Creative Aging: 65 and Better in the Berkshires

Creative Aging: From Tet to retirement, Bill Mulholland always has been solution-focused

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BECKET — Bill Mulholland has always been motivated by finding creative solutions, by innovating in the manufacturing sector, and by defining moments with the Air Force during the Vietnam War Tet offensive. These motivations and goals have not changed in his retirement.

From being a self-described Air Force brat and failing out of Berkshire Community College where his father was a professor, to earning an MBA and owning and running the 100-person Eaton paper business, to his 27-year second career teaching and in administration at Berkshire Community College, his eye was on the future. Recently retired, he has become an active volunteer with the same goals.

His business experience and energy are focused on reinvigorating the regional medical device manufacturing economy and on education. Bill volunteers with the Berkshire Innovation Center, a project he was worked on while at BCC, where he will direct installation of technical equipment and help organize the training program. He serves on the Wahconah High School school building committee. And after serving on the board of the Berkshire Arts & Technology Charter School, Bill now serves on the scholarship committee.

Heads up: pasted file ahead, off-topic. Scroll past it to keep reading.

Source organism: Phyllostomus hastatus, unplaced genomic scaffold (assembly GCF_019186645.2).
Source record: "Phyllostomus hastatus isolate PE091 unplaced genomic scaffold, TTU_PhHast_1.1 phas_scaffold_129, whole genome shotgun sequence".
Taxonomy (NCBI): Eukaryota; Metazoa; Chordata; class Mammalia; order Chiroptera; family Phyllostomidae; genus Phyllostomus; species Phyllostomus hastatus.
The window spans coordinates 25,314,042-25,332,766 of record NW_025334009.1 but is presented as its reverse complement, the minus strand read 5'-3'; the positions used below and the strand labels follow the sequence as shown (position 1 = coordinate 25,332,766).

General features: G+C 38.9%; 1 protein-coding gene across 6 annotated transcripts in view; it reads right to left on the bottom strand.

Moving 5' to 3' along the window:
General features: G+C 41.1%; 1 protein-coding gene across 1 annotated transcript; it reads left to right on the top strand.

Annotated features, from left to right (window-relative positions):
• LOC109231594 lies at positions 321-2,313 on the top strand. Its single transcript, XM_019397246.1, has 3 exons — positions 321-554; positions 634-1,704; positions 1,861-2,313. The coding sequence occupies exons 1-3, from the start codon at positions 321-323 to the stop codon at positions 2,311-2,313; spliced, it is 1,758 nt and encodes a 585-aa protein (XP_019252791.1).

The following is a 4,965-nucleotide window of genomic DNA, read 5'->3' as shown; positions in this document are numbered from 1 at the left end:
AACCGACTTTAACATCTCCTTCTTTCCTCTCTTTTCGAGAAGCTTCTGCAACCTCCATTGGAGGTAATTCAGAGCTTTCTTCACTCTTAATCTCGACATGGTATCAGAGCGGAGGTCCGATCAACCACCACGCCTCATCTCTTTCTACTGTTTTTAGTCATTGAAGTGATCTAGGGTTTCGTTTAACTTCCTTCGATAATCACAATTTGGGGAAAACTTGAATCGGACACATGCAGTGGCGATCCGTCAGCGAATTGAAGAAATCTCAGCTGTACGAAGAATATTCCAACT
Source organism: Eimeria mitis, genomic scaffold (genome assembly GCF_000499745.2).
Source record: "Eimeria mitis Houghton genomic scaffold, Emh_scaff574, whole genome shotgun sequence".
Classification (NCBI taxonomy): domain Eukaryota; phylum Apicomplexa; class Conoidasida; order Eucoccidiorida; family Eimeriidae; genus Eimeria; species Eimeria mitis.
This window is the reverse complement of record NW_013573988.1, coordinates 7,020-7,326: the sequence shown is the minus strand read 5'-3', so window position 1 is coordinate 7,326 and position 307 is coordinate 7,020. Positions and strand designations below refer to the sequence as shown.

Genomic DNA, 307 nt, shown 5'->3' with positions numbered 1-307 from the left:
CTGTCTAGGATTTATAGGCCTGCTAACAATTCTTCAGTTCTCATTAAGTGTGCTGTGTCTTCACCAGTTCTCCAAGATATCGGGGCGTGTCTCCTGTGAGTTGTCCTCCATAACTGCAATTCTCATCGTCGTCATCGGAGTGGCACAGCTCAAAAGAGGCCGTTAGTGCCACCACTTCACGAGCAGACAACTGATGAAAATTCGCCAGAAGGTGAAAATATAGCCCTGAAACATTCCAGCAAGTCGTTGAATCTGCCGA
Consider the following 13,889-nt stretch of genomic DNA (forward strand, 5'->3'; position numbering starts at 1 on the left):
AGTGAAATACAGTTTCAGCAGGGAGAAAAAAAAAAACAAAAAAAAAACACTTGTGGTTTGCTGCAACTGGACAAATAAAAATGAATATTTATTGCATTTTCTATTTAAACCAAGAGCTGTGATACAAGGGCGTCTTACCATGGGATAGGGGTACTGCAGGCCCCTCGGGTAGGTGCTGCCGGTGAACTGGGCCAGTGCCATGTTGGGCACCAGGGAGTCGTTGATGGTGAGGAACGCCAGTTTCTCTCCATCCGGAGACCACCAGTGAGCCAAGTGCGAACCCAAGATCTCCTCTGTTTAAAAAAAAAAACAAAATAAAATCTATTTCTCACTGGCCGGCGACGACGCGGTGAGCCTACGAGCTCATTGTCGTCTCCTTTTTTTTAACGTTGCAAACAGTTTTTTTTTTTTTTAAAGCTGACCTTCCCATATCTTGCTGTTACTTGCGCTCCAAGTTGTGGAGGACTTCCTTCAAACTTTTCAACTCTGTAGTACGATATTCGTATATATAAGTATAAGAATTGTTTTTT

Music is also a big part of Bill’s life. The anonymity of life Bill experienced during the Tet offensive led him to become an active member of Bugles Across America. At least once a month, Bill plays taps in recognition of an individual service member. And after 60 years his rock group “Prowd Poverty” is still actively performing in the Berkshires. Bill also continues his long-time membership in the Becket Praise Team where he plays 12- string guitar. An active lay minister, he is completing the program at the National Association of Christian Congregational Churches to become a minister by 2021.

Another passion is the Mulholland family’s collection of 21 vintage Studebakers and Corvairs. Bill travels to car shows and can be seen tooling around town in a nifty red Studebaker. Music, education, faith, economic development, and, yes, classic cars: all continue to drive Bill forward.



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